In addition to the above information you should also be aware of the following...
Wednesday August 16 2000, 5:19 pm Eastern Time FTC Charges Dietary Supplement Co.
By DAVID HO
Associated Press Writer
WASHINGTON (AP) -- The Federal Trade Commission charged a New York company Wednesday with making unsubstantiated claims that its dietary supplement can treat children with attention disorders.
Natural Organics Inc., of Melville, N.Y., advertises that its Pedi-Active A.D.D. supplement can alleviate symptoms of attention deficit hyperactivity disorder and improve the attention span of children who have difficulty focusing on schoolwork, the FTC said in a statement.
"ADHD is a serious condition, and parents who are concerned about it should talk to their children's doctors about appropriate treatment," said Jodie Bernstein, director of the FTC's Bureau of Consumer Protection. She asserted that the company's ads prey on parents seeking alternative treatments.
Physician-prescribed stimulants and behavior therapy are the most common treatment for ADHD, which affects up to 2.5 million school-age children in the United States.
Gerald Kessler, chief executive of Natural Organics, said his company had numerous scientific studies to support its advertising.
"We have asked the FTC to have their experts meet with our experts to determine the validity of studies. They have refused to allow this to happen," Kessler said. "We're going to fight this every step of the way."
The company, which does business as "Nature's Plus," markets and sells a variety of dietary supplements through independent retail stores. Sixty tablets of Pedi-Active A.D.D. sell for $12.56.
This is the FTC's fifth action involving products marketed to treat ADHD. While the commission's complaint begins a legal process seeking to stop future unsupported claims, it doesn't mean any laws have been broken.
Natural Organics stands its ground on FTC challenge
September 01, 2000
NEW YORK (Reuters Health) - A Melville, New York-based marketer of dietary supplements intends to fight Federal Trade Commission charges that the company made unsubstantiated claims about a product offered as an alternative for treating attention deficit hyperactivity disorder (ADHD).
Natural Organics Inc. said that the FTC's allegations involving its Pedia-Active A.D.D. tablets are false and that the company has begun a process of contesting the charges.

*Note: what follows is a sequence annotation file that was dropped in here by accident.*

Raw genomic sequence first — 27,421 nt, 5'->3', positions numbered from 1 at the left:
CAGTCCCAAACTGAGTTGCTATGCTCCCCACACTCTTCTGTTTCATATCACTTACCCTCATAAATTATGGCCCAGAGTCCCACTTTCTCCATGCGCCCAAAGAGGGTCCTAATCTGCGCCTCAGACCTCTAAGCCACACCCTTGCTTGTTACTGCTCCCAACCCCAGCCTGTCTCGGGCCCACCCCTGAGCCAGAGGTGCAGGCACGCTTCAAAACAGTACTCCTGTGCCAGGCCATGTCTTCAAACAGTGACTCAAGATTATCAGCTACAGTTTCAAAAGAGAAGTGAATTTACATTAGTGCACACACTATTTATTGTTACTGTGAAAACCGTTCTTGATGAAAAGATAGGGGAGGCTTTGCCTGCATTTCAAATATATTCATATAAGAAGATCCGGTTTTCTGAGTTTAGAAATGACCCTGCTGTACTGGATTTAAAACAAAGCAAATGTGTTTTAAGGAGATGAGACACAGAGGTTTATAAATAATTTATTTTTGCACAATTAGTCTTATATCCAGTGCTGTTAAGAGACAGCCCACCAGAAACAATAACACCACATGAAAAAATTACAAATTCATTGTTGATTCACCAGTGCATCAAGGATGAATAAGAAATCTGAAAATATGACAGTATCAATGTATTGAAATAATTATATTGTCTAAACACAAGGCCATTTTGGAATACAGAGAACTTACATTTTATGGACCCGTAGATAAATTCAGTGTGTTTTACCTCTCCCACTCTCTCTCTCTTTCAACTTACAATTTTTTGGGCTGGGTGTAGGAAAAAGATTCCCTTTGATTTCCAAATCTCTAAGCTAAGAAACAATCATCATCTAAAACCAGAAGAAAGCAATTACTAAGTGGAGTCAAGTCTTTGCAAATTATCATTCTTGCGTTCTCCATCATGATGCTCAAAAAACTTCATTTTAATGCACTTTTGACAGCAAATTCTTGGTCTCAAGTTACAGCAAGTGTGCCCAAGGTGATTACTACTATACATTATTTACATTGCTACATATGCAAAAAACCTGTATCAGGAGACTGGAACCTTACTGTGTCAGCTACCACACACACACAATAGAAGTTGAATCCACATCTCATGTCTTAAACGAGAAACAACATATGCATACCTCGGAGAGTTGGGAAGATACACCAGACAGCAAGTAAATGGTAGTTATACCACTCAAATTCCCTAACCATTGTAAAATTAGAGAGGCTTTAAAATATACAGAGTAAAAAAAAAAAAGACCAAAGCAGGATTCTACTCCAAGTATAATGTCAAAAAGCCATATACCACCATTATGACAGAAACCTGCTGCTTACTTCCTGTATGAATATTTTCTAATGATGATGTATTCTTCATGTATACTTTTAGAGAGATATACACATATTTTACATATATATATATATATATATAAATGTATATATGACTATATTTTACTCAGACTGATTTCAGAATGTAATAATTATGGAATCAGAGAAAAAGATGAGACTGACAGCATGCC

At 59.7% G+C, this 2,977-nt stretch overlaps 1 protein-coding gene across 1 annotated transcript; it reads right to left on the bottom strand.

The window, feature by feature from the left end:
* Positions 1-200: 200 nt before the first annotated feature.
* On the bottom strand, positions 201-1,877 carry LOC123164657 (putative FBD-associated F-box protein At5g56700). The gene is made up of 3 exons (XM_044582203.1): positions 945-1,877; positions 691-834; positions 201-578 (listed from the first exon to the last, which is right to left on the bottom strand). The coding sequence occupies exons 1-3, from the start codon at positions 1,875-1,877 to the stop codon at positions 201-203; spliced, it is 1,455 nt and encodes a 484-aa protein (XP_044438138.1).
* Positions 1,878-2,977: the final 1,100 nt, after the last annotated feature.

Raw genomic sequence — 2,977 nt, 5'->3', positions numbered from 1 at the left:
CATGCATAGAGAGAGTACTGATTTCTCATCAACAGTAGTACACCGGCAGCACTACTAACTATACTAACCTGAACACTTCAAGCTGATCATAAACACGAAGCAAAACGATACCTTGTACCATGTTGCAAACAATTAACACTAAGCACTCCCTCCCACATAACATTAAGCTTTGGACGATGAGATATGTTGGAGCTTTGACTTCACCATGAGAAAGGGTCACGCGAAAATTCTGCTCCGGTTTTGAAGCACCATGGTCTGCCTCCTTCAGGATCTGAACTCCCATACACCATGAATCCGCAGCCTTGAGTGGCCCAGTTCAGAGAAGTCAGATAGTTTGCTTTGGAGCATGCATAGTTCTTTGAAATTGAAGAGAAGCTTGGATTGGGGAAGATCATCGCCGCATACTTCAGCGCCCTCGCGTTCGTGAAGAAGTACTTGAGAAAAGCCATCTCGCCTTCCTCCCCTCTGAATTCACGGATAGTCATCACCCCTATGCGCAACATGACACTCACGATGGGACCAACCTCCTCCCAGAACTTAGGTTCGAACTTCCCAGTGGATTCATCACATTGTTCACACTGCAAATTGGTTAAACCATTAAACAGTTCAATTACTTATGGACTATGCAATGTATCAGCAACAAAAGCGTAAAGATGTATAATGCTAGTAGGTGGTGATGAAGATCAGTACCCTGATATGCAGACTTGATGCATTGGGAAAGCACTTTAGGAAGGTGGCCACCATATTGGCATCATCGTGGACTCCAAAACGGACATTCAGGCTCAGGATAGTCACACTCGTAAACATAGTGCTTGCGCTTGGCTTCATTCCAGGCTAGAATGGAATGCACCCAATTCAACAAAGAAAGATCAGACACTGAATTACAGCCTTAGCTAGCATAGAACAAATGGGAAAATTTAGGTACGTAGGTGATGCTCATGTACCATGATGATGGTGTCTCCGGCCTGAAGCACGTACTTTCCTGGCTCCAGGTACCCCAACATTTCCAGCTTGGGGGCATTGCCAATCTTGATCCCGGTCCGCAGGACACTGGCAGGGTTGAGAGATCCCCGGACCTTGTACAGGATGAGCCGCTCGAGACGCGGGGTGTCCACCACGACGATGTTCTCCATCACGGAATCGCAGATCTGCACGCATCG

"I'm not going to back down. I hate bullies," CEO Gerald Kessler told Reuters Health in a candid interview, during which he promised to return all profits from the sale of the tablets to help children with attention deficit disorder (ADD).
The FTC last month charged Natural Organics and owner Kessler with falsely claiming that the company's Pedia-Active tablets would improve the attention span and scholastic record of children with ADHD and those who have difficulty focusing on school work.
Kessler said that Natural Organics' problems with the FTC began 3-1/2 years ago, when the commission claimed that the company's studies were insufficient. In fact, Kessler said that the company submitted some 200 studies, including 18 double-bind studies, which substantiate its claims for Pedia-Active.
"We're certainly not somebody who goes out and makes claims without verification," he said.
Thus far, Kessler charged, the FTC has failed to produce a single study to support the allegations and has refused to allow its scientists meet with the company's scientists to resolve the issue. "They kept trying to harass us into signing something and we said we're not going to do that," he fumed.
The FTC said that it is seeking to bar Natural Organics from making false claims about treating ADHD and from using the name "A.D.D." or any name that suggests its product can treat or mitigate ADHD.
In a statement issued last month, Jodie Bernstein, director of the FTC's Bureau of Consumer Protection, said that consumers are put in "a rough spot" when they can't trust the claims in the ads, particularly for "parents who are trying to do the best for their kids."
But Kessler, who speaks passionately, about natural alternatives to the prescription hyperactivity drug Ritalin, says he, too, is trying to right by parents. As a child, Kessler also experienced the symptoms commonly labeled as ADD or ADHD, a behavioral disorder estimated to affect some 2.5 million school-aged children in the US.
"I was hyperactive, let's put it that way," Kessler said. "They didn't call it ADD." That is one reason, he explained, that he founded the company 29 years ago.